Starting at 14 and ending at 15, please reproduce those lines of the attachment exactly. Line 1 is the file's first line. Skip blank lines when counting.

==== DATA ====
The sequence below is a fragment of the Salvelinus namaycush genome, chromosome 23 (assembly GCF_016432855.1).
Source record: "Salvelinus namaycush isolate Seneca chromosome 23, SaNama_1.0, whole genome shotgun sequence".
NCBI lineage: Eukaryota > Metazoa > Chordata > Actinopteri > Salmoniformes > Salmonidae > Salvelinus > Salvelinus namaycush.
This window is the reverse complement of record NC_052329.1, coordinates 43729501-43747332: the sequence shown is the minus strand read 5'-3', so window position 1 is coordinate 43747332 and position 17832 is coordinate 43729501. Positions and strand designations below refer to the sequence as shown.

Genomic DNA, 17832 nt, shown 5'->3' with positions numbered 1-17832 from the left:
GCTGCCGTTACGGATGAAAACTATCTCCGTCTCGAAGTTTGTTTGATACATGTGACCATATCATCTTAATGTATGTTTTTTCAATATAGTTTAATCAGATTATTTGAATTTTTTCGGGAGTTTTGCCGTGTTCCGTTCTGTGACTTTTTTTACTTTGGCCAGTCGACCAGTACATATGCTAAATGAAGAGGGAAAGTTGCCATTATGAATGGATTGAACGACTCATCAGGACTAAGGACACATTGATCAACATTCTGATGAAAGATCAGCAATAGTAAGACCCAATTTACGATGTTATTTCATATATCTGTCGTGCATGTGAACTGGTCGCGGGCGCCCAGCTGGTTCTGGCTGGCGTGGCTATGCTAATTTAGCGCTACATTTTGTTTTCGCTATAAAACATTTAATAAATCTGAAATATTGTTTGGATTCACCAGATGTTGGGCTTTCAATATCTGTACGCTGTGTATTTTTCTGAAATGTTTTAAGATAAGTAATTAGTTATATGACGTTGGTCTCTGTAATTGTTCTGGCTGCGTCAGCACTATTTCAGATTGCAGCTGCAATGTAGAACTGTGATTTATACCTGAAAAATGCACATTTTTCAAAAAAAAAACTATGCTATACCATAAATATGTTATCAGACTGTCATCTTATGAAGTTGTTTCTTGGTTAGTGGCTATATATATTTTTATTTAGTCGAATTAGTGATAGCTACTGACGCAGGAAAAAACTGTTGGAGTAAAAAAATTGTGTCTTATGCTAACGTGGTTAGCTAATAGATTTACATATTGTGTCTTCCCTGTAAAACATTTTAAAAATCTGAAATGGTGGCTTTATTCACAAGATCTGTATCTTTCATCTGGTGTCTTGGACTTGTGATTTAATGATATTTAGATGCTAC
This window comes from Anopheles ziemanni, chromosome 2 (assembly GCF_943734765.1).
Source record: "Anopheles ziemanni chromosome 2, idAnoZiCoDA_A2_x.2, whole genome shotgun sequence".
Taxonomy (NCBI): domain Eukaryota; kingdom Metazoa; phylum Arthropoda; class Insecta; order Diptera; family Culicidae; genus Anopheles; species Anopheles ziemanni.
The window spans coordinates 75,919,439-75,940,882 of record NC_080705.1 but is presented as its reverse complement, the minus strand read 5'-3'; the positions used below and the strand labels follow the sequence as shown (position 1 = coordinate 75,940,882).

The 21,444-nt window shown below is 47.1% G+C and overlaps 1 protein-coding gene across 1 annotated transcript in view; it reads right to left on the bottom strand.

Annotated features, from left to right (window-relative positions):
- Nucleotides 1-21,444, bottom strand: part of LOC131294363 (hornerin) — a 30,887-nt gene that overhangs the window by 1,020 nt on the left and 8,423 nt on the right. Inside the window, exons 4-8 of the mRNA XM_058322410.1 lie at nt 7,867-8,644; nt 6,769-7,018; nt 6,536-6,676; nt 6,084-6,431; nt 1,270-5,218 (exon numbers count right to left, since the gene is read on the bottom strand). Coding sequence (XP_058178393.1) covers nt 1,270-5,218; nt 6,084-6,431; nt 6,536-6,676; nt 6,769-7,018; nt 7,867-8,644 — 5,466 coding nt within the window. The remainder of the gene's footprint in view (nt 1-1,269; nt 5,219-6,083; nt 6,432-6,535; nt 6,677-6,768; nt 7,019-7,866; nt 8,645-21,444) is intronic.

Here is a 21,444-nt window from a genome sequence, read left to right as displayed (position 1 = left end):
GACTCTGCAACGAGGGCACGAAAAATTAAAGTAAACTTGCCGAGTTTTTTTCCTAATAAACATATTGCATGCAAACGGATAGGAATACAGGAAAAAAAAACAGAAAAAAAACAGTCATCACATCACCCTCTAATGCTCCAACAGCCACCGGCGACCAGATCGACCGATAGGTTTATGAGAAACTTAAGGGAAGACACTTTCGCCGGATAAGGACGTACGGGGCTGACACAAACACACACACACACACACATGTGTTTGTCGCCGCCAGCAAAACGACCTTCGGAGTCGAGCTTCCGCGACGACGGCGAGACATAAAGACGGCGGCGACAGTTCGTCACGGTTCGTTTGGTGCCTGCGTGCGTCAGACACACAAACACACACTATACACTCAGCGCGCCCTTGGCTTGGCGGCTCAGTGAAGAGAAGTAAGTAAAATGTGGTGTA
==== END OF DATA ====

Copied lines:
Here is a 21,444-nt window from a genome sequence, read left to right as displayed (position 1 = left end):
GACTCTGCAACGAGGGCACGAAAAATTAAAGTAAACTTGCCGAGTTTTTTTCCTAATAAACATATTGCATGCAAACGGATAGGAATACAGGAAAAAAAAACAGAAAAAAAACAGTCATCACATCACCCTCTAATGCTCCAACAGCCACCGGCGACCAGATCGACCGATAGGTTTATGAGAAACTTAAGGGAAGACACTTTCGCCGGATAAGGACGTACGGGGCTGACACAAACACACACACACACACACATGTGTTTGTCGCCGCCAGCAAAACGACCTTCGGAGTCGAGCTTCCGCGACGACGGCGAGACATAAAGACGGCGGCGACAGTTCGTCACGGTTCGTTTGGTGCCTGCGTGCGTCAGACACACAAACACACACTATACACTCAGCGCGCCCTTGGCTTGGCGGCTCAGTGAAGAGAAGTAAGTAAAATGTGGTGTA